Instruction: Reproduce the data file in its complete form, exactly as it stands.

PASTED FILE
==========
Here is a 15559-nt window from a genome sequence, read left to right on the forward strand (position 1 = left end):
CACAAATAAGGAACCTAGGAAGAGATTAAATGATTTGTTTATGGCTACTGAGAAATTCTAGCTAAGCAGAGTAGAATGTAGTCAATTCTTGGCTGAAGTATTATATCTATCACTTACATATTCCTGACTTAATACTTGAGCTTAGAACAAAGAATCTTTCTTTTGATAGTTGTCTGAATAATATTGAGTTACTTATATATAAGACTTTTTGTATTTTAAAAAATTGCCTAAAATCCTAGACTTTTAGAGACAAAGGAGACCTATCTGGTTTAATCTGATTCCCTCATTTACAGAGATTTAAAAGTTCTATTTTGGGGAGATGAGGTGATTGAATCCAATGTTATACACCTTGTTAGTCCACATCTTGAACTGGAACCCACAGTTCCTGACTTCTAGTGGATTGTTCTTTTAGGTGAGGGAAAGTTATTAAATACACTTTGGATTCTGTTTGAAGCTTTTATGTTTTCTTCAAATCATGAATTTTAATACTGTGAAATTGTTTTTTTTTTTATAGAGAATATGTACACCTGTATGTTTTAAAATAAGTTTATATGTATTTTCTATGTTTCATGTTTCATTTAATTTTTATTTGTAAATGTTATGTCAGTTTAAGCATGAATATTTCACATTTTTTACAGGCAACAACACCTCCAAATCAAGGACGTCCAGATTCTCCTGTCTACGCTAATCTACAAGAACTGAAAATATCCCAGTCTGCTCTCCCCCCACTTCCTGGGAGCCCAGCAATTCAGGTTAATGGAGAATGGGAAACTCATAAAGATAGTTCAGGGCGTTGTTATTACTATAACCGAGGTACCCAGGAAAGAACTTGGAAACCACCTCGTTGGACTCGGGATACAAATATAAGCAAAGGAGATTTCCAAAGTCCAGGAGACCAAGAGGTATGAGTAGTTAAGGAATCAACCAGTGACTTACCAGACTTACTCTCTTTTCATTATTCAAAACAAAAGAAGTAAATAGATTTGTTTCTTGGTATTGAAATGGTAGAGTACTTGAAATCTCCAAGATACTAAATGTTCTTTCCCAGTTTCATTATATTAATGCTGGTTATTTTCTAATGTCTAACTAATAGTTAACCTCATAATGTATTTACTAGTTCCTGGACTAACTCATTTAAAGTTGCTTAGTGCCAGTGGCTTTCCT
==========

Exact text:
Here is a 15559-nt window from a genome sequence, read left to right on the forward strand (position 1 = left end):
CACAAATAAGGAACCTAGGAAGAGATTAAATGATTTGTTTATGGCTACTGAGAAATTCTAGCTAAGCAGAGTAGAATGTAGTCAATTCTTGGCTGAAGTATTATATCTATCACTTACATATTCCTGACTTAATACTTGAGCTTAGAACAAAGAATCTTTCTTTTGATAGTTGTCTGAATAATATTGAGTTACTTATATATAAGACTTTTTGTATTTTAAAAAATTGCCTAAAATCCTAGACTTTTAGAGACAAAGGAGACCTATCTGGTTTAATCTGATTCCCTCATTTACAGAGATTTAAAAGTTCTATTTTGGGGAGATGAGGTGATTGAATCCAATGTTATACACCTTGTTAGTCCACATCTTGAACTGGAACCCACAGTTCCTGACTTCTAGTGGATTGTTCTTTTAGGTGAGGGAAAGTTATTAAATACACTTTGGATTCTGTTTGAAGCTTTTATGTTTTCTTCAAATCATGAATTTTAATACTGTGAAATTGTTTTTTTTTTTATAGAGAATATGTACACCTGTATGTTTTAAAATAAGTTTATATGTATTTTCTATGTTTCATGTTTCATTTAATTTTTATTTGTAAATGTTATGTCAGTTTAAGCATGAATATTTCACATTTTTTACAGGCAACAACACCTCCAAATCAAGGACGTCCAGATTCTCCTGTCTACGCTAATCTACAAGAACTGAAAATATCCCAGTCTGCTCTCCCCCCACTTCCTGGGAGCCCAGCAATTCAGGTTAATGGAGAATGGGAAACTCATAAAGATAGTTCAGGGCGTTGTTATTACTATAACCGAGGTACCCAGGAAAGAACTTGGAAACCACCTCGTTGGACTCGGGATACAAATATAAGCAAAGGAGATTTCCAAAGTCCAGGAGACCAAGAGGTATGAGTAGTTAAGGAATCAACCAGTGACTTACCAGACTTACTCTCTTTTCATTATTCAAAACAAAAGAAGTAAATAGATTTGTTTCTTGGTATTGAAATGGTAGAGTACTTGAAATCTCCAAGATACTAAATGTTCTTTCCCAGTTTCATTATATTAATGCTGGTTATTTTCTAATGTCTAACTAATAGTTAACCTCATAATGTATTTACTAGTTCCTGGACTAACTCATTTAAAGTTGCTTAGTGCCAGTGGCTTTCCT